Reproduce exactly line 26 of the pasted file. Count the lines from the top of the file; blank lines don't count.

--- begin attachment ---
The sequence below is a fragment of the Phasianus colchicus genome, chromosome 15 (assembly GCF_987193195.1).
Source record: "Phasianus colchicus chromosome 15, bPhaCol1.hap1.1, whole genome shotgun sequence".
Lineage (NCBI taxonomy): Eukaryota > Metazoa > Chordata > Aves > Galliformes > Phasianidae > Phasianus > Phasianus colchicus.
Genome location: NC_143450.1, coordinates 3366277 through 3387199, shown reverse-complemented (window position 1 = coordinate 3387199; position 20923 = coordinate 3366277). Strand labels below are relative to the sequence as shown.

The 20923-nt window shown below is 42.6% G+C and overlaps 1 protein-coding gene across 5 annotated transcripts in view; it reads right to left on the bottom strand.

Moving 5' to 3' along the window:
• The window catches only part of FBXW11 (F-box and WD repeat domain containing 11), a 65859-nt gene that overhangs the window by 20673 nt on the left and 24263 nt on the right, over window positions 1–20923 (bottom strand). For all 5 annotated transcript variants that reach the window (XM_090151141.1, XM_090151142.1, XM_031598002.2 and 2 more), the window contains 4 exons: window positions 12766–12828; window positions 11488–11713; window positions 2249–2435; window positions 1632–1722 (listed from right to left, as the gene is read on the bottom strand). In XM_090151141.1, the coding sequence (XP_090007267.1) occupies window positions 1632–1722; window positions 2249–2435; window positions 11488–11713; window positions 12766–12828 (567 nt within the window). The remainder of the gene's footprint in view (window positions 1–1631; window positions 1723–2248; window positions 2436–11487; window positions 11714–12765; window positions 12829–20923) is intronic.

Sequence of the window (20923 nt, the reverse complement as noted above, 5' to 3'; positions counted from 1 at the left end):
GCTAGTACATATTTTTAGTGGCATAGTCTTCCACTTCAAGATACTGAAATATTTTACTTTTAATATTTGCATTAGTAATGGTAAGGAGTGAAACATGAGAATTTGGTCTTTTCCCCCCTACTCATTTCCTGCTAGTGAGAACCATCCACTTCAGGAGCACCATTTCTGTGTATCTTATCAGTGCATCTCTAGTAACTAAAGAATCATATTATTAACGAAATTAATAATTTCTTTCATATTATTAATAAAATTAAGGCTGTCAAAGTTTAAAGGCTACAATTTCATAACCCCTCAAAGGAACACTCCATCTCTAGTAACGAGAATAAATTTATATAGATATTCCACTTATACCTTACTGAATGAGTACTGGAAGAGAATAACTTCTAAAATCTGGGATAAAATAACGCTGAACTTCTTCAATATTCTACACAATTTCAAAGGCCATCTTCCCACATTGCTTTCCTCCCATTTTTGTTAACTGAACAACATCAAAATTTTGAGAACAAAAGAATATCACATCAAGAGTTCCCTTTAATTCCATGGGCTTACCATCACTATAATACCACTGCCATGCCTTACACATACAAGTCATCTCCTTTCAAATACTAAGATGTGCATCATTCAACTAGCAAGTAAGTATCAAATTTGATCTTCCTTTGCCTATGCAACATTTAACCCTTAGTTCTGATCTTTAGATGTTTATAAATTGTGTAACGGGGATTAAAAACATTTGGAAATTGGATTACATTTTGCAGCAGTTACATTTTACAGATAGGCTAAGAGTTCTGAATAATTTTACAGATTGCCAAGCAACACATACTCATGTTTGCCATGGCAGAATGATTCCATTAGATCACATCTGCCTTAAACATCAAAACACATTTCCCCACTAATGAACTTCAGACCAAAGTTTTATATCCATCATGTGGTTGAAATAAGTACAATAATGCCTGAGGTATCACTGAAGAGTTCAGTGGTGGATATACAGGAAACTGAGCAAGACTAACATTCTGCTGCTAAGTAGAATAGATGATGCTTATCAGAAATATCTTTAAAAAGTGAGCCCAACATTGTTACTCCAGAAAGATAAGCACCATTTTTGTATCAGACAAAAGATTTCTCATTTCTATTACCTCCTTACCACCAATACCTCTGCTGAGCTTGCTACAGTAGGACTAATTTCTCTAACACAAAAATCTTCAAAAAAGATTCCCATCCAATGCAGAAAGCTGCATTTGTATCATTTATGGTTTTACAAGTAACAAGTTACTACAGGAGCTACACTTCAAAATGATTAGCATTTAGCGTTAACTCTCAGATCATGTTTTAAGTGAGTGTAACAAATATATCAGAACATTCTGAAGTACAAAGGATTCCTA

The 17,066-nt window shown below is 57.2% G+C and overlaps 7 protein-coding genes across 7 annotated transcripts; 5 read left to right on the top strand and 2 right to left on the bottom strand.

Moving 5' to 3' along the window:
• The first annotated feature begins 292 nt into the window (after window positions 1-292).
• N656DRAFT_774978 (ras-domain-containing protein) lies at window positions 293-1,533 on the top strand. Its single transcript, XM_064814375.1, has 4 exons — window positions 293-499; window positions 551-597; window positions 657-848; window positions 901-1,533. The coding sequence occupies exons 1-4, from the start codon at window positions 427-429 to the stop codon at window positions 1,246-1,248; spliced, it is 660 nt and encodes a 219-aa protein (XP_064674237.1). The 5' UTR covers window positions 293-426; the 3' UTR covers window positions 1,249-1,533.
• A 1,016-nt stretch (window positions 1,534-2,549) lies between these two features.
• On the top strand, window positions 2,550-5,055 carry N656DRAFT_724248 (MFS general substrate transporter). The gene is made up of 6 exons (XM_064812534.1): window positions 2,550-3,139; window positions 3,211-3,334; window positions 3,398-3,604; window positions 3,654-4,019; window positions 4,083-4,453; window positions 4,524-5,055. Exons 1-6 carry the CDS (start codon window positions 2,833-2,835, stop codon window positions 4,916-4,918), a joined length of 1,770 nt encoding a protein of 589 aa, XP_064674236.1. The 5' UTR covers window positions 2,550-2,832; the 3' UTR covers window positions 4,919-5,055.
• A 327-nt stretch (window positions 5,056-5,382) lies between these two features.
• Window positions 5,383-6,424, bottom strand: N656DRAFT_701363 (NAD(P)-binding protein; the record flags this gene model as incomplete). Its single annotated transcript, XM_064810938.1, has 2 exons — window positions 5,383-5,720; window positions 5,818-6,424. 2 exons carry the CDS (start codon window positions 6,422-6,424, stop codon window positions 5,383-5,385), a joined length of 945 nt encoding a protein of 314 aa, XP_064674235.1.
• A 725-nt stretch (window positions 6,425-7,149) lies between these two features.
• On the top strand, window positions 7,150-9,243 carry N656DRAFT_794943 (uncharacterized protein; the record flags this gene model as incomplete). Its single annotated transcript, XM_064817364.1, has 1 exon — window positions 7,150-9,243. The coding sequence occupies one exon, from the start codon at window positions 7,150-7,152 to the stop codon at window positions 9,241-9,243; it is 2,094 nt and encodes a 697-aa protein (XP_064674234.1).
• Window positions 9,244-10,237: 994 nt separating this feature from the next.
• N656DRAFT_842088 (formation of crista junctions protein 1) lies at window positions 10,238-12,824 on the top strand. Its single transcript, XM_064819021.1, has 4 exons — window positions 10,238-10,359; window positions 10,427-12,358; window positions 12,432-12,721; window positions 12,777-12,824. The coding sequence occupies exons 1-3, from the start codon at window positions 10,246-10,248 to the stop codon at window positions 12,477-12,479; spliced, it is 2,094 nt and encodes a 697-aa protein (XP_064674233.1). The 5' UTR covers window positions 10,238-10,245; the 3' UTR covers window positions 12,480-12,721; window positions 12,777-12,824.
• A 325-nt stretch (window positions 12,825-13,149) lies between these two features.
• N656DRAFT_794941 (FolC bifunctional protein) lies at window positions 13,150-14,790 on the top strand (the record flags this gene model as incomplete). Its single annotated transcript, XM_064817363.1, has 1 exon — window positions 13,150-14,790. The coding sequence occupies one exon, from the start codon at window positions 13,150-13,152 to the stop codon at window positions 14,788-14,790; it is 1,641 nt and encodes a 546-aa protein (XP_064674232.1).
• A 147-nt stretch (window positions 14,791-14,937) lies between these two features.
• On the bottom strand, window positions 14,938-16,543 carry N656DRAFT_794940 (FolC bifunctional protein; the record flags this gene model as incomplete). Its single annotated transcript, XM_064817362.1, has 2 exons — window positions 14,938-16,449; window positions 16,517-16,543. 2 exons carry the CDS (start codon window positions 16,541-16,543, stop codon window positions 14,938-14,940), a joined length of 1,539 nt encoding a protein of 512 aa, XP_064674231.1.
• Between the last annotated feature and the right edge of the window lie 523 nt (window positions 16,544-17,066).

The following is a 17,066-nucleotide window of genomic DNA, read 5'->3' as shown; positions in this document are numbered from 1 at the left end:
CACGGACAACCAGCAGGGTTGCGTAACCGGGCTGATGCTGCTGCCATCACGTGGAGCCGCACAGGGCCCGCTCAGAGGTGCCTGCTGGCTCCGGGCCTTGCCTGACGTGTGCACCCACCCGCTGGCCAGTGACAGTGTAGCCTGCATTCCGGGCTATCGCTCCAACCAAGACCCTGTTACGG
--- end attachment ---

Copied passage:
• Between the last annotated feature and the right edge of the window lie 523 nt (window positions 16,544-17,066).